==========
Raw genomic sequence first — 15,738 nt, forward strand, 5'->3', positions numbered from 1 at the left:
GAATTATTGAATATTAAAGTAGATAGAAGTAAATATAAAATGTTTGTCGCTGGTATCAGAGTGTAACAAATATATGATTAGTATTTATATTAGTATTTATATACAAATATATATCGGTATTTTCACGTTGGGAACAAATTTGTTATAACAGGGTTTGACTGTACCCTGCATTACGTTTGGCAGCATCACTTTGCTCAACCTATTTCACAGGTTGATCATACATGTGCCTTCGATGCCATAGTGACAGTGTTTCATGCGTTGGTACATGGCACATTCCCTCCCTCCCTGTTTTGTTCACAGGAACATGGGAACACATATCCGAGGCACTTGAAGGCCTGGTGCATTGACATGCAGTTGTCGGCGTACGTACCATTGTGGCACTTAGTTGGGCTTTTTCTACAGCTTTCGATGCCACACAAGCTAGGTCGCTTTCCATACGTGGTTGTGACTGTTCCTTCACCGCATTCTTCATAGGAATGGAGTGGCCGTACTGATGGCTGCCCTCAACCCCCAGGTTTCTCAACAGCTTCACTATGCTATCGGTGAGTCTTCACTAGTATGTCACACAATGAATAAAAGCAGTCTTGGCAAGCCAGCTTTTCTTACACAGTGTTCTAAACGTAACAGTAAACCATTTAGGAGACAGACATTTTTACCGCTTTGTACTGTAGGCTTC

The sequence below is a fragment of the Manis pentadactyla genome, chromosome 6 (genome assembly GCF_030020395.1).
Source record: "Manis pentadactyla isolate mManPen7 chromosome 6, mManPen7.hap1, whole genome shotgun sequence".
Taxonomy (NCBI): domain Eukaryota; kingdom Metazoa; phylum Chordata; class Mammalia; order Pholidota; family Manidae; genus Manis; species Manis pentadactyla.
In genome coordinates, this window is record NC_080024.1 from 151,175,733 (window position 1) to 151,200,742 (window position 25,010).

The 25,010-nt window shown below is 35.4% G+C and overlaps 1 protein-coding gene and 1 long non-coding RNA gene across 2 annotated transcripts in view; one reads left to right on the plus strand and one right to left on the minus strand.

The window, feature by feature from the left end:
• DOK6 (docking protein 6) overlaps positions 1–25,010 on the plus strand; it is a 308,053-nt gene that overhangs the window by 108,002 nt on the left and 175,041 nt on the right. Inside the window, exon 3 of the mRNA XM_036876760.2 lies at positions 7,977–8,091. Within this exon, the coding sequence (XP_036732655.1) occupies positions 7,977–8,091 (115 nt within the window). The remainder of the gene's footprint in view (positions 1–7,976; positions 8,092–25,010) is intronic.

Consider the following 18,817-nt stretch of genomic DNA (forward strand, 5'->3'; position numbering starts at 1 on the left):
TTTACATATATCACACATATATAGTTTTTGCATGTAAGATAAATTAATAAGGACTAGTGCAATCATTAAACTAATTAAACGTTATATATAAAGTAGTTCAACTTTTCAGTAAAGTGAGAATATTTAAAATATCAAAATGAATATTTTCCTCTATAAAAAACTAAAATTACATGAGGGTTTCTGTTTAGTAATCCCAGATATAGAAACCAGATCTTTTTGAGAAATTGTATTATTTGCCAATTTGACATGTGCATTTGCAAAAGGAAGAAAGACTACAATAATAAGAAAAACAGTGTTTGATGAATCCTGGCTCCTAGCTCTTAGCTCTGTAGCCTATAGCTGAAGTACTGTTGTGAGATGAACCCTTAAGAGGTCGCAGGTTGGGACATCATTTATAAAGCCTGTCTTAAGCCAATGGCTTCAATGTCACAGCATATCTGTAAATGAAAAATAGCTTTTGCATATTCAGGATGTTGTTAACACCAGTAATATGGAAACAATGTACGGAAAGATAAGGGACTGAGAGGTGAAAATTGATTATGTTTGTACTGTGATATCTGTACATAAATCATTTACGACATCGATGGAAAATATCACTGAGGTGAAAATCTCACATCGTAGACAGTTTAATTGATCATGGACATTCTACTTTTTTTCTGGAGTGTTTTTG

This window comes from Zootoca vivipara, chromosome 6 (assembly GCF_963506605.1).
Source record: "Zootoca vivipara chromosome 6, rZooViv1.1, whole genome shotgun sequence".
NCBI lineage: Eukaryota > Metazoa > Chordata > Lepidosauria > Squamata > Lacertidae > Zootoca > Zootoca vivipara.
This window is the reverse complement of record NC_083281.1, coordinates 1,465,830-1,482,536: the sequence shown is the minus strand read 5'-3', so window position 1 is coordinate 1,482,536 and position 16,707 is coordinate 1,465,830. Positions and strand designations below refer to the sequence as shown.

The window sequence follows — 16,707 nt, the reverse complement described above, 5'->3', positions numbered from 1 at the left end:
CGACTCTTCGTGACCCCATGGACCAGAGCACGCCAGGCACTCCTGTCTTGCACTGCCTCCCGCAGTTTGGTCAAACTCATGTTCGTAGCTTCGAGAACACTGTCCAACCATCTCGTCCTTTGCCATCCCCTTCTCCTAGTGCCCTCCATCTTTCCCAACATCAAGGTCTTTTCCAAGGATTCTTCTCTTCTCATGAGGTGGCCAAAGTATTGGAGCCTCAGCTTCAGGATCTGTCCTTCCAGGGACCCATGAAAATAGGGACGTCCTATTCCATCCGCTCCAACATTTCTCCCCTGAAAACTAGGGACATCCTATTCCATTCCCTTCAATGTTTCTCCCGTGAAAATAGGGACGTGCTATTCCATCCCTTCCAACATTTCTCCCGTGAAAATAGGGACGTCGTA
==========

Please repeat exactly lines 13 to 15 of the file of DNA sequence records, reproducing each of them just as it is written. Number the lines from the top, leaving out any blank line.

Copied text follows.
Source record: "Zootoca vivipara chromosome 6, rZooViv1.1, whole genome shotgun sequence".
NCBI lineage: Eukaryota > Metazoa > Chordata > Lepidosauria > Squamata > Lacertidae > Zootoca > Zootoca vivipara.
This window is the reverse complement of record NC_083281.1, coordinates 1,465,830-1,482,536: the sequence shown is the minus strand read 5'-3', so window position 1 is coordinate 1,482,536 and position 16,707 is coordinate 1,465,830. Positions and strand designations below refer to the sequence as shown.